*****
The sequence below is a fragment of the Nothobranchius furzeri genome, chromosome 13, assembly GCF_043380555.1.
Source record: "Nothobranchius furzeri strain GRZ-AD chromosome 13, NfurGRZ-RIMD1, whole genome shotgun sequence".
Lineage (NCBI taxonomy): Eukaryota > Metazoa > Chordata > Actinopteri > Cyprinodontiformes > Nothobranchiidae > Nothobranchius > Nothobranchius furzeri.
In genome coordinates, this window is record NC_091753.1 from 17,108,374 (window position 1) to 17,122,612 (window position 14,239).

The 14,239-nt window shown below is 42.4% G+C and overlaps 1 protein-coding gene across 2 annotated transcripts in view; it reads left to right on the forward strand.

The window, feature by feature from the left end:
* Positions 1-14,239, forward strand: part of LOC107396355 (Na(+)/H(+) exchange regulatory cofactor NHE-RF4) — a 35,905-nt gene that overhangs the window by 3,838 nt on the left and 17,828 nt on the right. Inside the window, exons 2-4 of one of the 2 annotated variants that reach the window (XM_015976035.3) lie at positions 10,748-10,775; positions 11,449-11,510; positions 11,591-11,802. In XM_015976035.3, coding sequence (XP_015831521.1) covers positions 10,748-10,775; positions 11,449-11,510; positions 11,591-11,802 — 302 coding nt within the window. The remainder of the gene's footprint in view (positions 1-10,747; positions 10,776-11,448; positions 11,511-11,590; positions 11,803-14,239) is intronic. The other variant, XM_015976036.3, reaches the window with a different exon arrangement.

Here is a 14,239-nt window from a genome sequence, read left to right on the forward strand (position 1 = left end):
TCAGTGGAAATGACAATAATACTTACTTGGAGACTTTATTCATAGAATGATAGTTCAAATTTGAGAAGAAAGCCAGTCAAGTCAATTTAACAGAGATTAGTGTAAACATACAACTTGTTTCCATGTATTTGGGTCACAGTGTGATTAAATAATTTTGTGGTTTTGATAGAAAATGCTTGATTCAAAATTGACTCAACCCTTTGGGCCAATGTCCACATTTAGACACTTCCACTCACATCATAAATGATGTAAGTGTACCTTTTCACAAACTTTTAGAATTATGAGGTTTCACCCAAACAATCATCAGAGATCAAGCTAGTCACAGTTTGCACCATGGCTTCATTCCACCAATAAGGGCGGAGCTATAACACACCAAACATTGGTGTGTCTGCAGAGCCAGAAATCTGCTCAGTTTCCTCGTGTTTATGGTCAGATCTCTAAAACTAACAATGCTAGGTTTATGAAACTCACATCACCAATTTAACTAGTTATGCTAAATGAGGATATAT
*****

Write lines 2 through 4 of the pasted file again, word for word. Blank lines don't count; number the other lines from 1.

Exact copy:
Source record: "Nothobranchius furzeri strain GRZ-AD chromosome 13, NfurGRZ-RIMD1, whole genome shotgun sequence".
Lineage (NCBI taxonomy): Eukaryota > Metazoa > Chordata > Actinopteri > Cyprinodontiformes > Nothobranchiidae > Nothobranchius > Nothobranchius furzeri.
In genome coordinates, this window is record NC_091753.1 from 17,108,374 (window position 1) to 17,122,612 (window position 14,239).